Q: What do a movie shoot and the final week of a state legislative session have in common?
A: Nothing happens 'til the director yells “Action!”—and, during downtime, the actors/lawmakers wait around and rehearse their lines.
Ok, so that's not entirely fair. There's actually a lot going on in Sacramento this week. Lawmakers are casting their votes on hundreds of bills before a Friday midnight deadline. But the big finale—the Democrats' promised pension reform—is still being written.
Senate Pro Tem Darrell Steinberg (D-Sacramento) said Monday bills on those changes will be heard in committee Tuesday, and brought to a vote Friday. Steinberg also promised the changes will be “robust.”
“I think there are going to be some people—a lot of people in organized labor, frankly—that are not going to be thrilled with it.” Steinberg said. “It deals with every piece of the puzzle.”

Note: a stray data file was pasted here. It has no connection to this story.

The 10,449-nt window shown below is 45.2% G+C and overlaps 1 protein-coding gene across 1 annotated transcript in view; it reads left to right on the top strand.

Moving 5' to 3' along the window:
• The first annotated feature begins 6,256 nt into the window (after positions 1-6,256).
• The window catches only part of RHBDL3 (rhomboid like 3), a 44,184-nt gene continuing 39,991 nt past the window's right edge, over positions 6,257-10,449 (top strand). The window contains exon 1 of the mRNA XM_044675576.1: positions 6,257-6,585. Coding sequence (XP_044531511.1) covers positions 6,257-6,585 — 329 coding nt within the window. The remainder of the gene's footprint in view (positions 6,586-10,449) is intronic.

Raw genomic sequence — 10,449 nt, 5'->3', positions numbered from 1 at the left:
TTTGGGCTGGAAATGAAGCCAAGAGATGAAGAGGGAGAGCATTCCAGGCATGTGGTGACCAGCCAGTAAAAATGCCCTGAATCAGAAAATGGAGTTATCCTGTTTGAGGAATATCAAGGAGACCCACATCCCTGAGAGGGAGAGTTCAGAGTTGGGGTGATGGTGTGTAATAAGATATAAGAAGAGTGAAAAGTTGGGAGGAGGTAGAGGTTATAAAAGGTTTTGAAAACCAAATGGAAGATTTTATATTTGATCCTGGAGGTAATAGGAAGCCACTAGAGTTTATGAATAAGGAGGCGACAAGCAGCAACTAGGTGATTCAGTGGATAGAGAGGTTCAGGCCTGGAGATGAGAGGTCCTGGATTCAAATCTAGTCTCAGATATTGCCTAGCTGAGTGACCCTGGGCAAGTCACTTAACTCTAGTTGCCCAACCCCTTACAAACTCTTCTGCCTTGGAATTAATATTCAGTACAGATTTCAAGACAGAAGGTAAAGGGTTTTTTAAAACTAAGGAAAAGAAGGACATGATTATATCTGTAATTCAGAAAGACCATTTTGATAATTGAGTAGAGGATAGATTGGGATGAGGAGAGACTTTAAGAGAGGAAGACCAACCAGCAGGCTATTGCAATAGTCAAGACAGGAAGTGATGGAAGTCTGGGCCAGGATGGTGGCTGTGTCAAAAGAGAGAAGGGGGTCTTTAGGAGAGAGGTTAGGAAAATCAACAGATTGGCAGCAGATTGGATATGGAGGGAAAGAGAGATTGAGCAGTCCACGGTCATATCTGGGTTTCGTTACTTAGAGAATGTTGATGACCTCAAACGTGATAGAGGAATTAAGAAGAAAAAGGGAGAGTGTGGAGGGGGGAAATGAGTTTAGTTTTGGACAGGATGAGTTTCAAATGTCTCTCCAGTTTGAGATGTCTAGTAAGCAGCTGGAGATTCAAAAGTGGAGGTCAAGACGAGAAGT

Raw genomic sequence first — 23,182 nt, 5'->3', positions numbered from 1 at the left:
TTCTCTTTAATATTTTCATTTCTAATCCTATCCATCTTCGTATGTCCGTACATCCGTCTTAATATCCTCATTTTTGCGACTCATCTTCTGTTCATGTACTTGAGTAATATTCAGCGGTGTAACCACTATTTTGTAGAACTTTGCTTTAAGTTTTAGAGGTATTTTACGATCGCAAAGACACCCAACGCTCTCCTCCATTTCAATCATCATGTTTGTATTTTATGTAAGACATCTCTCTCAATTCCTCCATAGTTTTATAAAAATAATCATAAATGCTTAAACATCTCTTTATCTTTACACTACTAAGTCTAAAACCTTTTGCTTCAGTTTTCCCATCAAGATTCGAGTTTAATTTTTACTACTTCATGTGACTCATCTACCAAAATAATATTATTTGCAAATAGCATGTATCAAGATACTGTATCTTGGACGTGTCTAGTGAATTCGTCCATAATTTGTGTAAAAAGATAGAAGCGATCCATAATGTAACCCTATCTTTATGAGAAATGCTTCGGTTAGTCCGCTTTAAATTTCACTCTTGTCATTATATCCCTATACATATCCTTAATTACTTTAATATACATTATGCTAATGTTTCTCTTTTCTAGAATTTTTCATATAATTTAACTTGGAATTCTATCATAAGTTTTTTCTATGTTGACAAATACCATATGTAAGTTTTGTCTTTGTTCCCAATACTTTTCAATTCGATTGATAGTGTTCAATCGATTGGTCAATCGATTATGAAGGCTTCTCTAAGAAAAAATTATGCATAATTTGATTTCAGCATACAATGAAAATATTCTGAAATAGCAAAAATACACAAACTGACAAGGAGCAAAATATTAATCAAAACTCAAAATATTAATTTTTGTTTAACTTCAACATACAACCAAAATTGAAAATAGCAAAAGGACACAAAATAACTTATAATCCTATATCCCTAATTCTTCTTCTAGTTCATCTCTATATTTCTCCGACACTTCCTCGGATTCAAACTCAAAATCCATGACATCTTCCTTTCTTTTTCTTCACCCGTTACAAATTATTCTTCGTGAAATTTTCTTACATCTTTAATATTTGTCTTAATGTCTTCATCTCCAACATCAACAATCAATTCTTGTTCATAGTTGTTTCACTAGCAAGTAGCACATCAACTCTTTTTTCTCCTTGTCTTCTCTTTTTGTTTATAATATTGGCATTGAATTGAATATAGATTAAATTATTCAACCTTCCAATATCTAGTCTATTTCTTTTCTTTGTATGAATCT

Those pieces include a cap on pensions, changes to formulas for determining pensions, increasing contributions for current employees, crackdowns on all well-publicized abuses such as pension spiking—when an employee works overtime in the final year of compensation to increase their pension payout.
But Steinberg said there won’t be a hybrid pension plan, where new employees would have had both a defined benefit plan and a 401K or cash account where the payout would depend on how well investments perform.
The fate of a bill to change teacher evaluations is also up in the air. Last week, the Chair of the Senate Education Committee, Sen. Alan Lowenthal (D-Long Beach), pulled AB5 from a final floor vote for a hearing that has yet to be scheduled.
LAUSD Superintendent John Deasy opposes the bill because it would scrap a state law that requires school boards to include student test scores in teacher evaluations. The bill’s author, Assemblyman Felipe Fuentes (D-Sylmar), amended the bill late last week, but not enough to satisfy LAUSD.
Meanwhile, the clock is running...